This is a popular list on list.ly given by a teacher about iProductivity in the classroom. You can see how the listly tool works and also some great information on using ipads in the classroom. I like how you can drill down to different views including "curated" order - crowd rank and alphabetized. This is like Diigo lists but with crowd enhanced capabilities. Cool tool and informative list.
Engage NH has some examples of lessons that they consider exemplars for English Language arts grades 6-12 and math grades 1,2,7, and high school. IF you're looking to see what this looks like in practice, here are some that you'll want to review.
Another piece from connextions - a website and shared question bank that includes all questions that are open licensed and let you mix and remix around your topic. This is all for creating assessment tools that you can use to make tests, homework, or embed in your online learning. Another great place to share with your teachers (and save money.)
This tool helps you evaluate Open education tools to see how they align to Common Core state standards. By using this rubric, you can demonstrate how resources that are free can be integrated into your curriculum. There are 7 of the 8 already created. IF you want to save money while you align standards you must share this with your curriculum directors and administrators. Use this as an opportunity to increase quality AND save money (that is a win for everyone.)
Lesson plan to help you cover human slavery. This is hard topic but you cannot blame those who did nothing about slavery in the Civil War if you turn a blind eye to the unpleasantries of our world. This is from the New York Times and I am going to use it with my 9th graders on Monday.
Global nomads has a webcast on Thursday.
Here's the page that high school literature teachers will want to go to. On the left hand side you'll see "Sub Sub topic" and you can click on the play. Click More and you can see even more plays. This way you can find information by play.
One of the things I found is a popular resource that uses Simpsons Images linking to Macbeth. (Not sure about copyright but it is there and is very popular.) Curriculum directors will want to share this with their English departments.
Current adoption of common core standards on the ASCD website shows that Montana, North Dakota, Minnesota, Nebraska, Virginia, Texas, and Alaska are remaining as stand alone standards. Arizona and New Mexico seem to have adopted them without issuing an official announcement. I know they are with controversy, but perhaps we should move towards modifying common standards versus going back to a state by state model. Certainly history and science are full of controversy.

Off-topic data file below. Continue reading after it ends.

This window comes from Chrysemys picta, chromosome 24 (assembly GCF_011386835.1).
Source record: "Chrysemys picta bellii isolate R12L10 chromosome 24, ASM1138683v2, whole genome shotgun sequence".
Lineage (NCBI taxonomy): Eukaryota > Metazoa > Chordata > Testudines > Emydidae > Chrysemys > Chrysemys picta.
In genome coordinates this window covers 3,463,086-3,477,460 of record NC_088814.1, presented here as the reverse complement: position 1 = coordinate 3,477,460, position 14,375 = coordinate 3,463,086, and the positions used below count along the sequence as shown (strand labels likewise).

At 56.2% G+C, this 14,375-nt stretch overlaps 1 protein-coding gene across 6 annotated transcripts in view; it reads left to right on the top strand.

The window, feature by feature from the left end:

This helpful page from the British Council explains the differences between the UK and US educational systems. They have had a national curriculum since 1992.
The US Federal Government has a website that catalogs all the educational material from the US Federal Government. These free resources are in every subject and grade level. Share with curriculum directors, especially fornthosenofnyou creating your own textbooks.
Darren Kuropatwa writes about some of the current controversies in Manitoba Canada as they grapple with being ranked 10 out of 11 in a recent government benchmark. Again, it is troubling when governments get more into ranking than in to comparing how you did this year versus last year.
Examples of how wolfram alpha can be used in the classroom. From math to physics to research and economics, you can use this data crunching engine in very powerful ways. Another important tool for students and authentic researchers of all ages.
Love the 6 questions about the news from the New York Times. Some great resources here.
Here are Michael Thornton's student livebinders. These are textbooks written by the students. Except for the typo on Ancient Greece review, this is a marvelous example of having students build meaningful textbooks.Interestingly, Michael's livebinder puts together livebinders themselves. I'm going to be learning more about this tool and have my students use these this year.
Love this response, bonus opportunity by Suzie Nestico. When she emailed and asked for a response and the first would get bonus - 5 replies - listen to what DID get them to respond:
"I sent a message to my students via our Google Group around 8:00PM on Sunday night. This message said, “Need any more bonus? Respond to this message for two points. If you tweet it, text it, call your friends, post as you FaceBook status, and another student mentions they got word from you, you get FIVE points.”
Guess what? By 11:00PM on Sunday night, I gave out bonus points to over THIRTY of the ninety students. By 8:00AM today, I gave out bonus to an additional eighteen students. In just changing one thing I did, I just reached nearly half of my students. I could have said, “the first ten students to respond will get bonus,” in order to foster competition. But, I tried a bit of that several weeks ago. In Heidi’s words, “Competition 0, Collaboration 1.” "
I sent a message to my students via our Google Group around 8:00PM on Sunday night. This message said, “Need any more bonus? Respond to this message for two points. If you tweet it, text it, call your friends, post as you FaceBook status, and another student mentions they got word from you, you get FIVE points.”
Guess what? By 11:00PM on Sunday night, I gave out bonus points to over THIRTY of the ninety students. By 8:00AM today, I gave out bonus to an additional eighteen students. In just changing one thing I did, I just reached nearly half of my students. I could have said, “the first ten students to respond will get bonus,” in order to foster competition. But, I tried a bit of that several weeks ago. In Heidi’s words, “Competition 0, Collaboration 1.”
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